Also, your press release should include the name and information of your organization’s media contact who will handle inquiries and follow-up questions from journalists.  

3. Include Images and Assets for the Outlet to Use

Visuals are crucial. Combining written content with a photograph or other visual element makes it three times more likely that people will read at least a portion of the text. When sending a press release, include a couple high-definition photographs (at least 300 pixels per inch); your organization’s logo and other brand assets; and any other assets, such as graphics designed specifically for an event or infographics that relay data. Media outlets appreciate when they don’t have to hunt down these resources on their own, making them more likely to run your content and give it a prominent placement.

Distributing Your Nonprofit Press Release

Every nonprofit organization should have a list of media contacts to use for various purposes. Generally, this is a one-size-fits-all list of key outlets to whom you can disseminate all press releases, regardless of topic. This list should include the main digital/print newspapers and magazines, as well as radio stations, in your service area. For events, you also would want to include chambers of commerce, business associations, and other community groups that regularly share about local activities.

Additionally, have a list of larger statewide media outlets to include when you have major news with a more far-reaching impact.

Most of the time, especially as you’re first starting to develop your list, it will consist of a general email address for each outlet (i.e. or But as you get to know individual reporters and bloggers, add their names to the list. Consider sending out your release directly to them with a personalized message. You’ll have more success getting coverage for your events and other news if you know the right person at the media outlet who will help push for it internally.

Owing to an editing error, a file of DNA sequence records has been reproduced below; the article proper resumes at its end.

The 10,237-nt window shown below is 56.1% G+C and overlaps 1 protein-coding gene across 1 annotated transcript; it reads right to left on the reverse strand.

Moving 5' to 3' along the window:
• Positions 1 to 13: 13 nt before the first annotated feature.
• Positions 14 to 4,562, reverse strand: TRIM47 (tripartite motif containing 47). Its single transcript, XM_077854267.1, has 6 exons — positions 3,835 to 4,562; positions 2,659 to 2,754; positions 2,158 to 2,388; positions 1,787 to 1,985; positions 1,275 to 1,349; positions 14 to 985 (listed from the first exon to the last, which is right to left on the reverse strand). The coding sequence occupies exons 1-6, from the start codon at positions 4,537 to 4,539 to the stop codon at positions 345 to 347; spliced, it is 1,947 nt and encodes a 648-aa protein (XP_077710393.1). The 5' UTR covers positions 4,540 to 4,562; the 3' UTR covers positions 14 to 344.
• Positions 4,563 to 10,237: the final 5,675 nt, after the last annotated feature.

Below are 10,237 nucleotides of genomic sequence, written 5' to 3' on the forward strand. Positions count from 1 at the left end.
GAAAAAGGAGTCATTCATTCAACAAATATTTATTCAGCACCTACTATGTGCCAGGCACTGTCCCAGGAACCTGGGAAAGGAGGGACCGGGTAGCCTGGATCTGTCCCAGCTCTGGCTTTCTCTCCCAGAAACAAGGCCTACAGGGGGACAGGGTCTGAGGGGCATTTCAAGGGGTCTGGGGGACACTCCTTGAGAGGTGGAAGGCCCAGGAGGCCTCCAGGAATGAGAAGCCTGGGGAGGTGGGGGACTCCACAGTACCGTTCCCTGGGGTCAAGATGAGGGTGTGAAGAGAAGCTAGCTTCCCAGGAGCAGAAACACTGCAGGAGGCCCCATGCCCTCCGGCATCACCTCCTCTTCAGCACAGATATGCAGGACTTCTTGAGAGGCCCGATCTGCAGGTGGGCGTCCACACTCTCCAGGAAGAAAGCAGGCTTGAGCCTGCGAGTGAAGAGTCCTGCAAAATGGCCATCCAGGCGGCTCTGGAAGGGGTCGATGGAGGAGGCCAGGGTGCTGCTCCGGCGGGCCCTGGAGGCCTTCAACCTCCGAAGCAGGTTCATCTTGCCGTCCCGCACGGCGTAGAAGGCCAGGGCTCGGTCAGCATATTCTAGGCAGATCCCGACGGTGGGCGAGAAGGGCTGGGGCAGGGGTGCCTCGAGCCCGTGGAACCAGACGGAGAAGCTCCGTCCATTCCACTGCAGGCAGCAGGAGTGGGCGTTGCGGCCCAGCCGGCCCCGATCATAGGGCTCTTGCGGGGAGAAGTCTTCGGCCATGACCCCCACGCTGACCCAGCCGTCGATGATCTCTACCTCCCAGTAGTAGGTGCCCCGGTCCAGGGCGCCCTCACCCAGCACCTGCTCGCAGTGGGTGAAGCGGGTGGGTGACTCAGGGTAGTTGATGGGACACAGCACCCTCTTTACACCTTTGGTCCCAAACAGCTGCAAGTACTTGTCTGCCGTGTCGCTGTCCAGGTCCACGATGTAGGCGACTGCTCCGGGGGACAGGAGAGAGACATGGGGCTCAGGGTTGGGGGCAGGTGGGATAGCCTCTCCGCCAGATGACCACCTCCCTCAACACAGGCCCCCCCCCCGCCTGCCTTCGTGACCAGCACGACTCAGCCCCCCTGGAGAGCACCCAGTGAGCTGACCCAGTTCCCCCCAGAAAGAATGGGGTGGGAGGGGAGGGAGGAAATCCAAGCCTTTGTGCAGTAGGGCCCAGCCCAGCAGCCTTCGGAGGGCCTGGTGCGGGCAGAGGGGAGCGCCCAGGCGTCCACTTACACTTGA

Developing Resources for Your Colorado Nonprofit

Press releases are a commonly used and valuable resource for nonprofit organizations in the Colorado Springs area. You can use them along with other marketing and advertising materials to stay connected with your community, build positive public perception, and garner new volunteers and financial support. To get assistance with your organization’s marketing efforts and materials, connect with our team at Third Angle. We help a variety of nonprofits grow their presence and achieve their goals with our suite of design, print, and marketing services